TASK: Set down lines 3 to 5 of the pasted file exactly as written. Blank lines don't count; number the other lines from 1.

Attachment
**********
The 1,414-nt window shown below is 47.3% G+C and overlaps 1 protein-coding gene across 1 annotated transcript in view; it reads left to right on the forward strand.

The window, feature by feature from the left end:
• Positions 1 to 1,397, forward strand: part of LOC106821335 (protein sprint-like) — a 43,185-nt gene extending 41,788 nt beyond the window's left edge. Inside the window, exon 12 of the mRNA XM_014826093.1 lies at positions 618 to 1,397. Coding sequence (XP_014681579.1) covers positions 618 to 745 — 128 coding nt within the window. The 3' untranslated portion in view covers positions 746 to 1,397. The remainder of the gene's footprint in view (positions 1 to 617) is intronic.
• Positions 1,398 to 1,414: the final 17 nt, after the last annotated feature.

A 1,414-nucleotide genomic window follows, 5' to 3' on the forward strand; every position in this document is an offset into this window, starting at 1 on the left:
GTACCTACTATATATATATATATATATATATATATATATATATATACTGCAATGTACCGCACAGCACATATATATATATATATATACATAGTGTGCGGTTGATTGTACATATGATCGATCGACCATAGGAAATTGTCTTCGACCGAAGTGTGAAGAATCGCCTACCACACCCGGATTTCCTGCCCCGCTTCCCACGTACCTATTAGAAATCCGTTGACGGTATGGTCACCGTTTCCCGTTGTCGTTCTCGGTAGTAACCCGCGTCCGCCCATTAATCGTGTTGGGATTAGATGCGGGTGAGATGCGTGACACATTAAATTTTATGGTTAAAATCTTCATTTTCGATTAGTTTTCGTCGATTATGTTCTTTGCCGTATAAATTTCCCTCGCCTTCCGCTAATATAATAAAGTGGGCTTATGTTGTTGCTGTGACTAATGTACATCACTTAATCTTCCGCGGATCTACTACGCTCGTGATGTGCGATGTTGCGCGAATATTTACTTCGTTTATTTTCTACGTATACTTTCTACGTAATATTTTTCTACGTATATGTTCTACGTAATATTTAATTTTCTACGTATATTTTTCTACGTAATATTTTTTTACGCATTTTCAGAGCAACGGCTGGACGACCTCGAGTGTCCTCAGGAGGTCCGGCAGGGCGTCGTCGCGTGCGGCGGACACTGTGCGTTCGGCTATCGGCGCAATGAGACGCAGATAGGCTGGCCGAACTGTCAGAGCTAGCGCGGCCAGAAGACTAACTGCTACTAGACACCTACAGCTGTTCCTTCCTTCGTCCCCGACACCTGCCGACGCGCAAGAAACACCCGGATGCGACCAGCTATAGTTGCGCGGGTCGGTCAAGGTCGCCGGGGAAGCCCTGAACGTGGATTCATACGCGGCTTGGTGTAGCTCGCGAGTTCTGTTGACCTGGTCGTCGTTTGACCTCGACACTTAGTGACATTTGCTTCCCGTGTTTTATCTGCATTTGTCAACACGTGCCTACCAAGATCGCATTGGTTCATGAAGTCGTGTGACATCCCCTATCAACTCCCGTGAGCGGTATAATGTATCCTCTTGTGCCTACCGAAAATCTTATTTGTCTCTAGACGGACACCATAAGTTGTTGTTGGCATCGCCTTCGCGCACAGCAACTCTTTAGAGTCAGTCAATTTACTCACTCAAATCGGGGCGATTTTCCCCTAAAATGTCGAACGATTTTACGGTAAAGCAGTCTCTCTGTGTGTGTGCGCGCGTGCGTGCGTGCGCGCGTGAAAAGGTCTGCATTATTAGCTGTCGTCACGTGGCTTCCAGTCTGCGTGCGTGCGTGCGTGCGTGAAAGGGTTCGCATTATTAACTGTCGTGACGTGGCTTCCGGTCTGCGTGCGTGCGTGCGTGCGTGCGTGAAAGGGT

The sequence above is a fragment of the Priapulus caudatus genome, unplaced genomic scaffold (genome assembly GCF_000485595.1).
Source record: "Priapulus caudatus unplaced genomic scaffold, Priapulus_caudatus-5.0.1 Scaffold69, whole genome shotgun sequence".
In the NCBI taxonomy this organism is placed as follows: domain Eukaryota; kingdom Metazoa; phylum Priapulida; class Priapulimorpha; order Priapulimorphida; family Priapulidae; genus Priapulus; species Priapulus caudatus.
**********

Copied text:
• Positions 1 to 1,397, forward strand: part of LOC106821335 (protein sprint-like) — a 43,185-nt gene extending 41,788 nt beyond the window's left edge. Inside the window, exon 12 of the mRNA XM_014826093.1 lies at positions 618 to 1,397. Coding sequence (XP_014681579.1) covers positions 618 to 745 — 128 coding nt within the window. The 3' untranslated portion in view covers positions 746 to 1,397. The remainder of the gene's footprint in view (positions 1 to 617) is intronic.
• Positions 1,398 to 1,414: the final 17 nt, after the last annotated feature.

A 1,414-nucleotide genomic window follows, 5' to 3' on the forward strand; every position in this document is an offset into this window, starting at 1 on the left: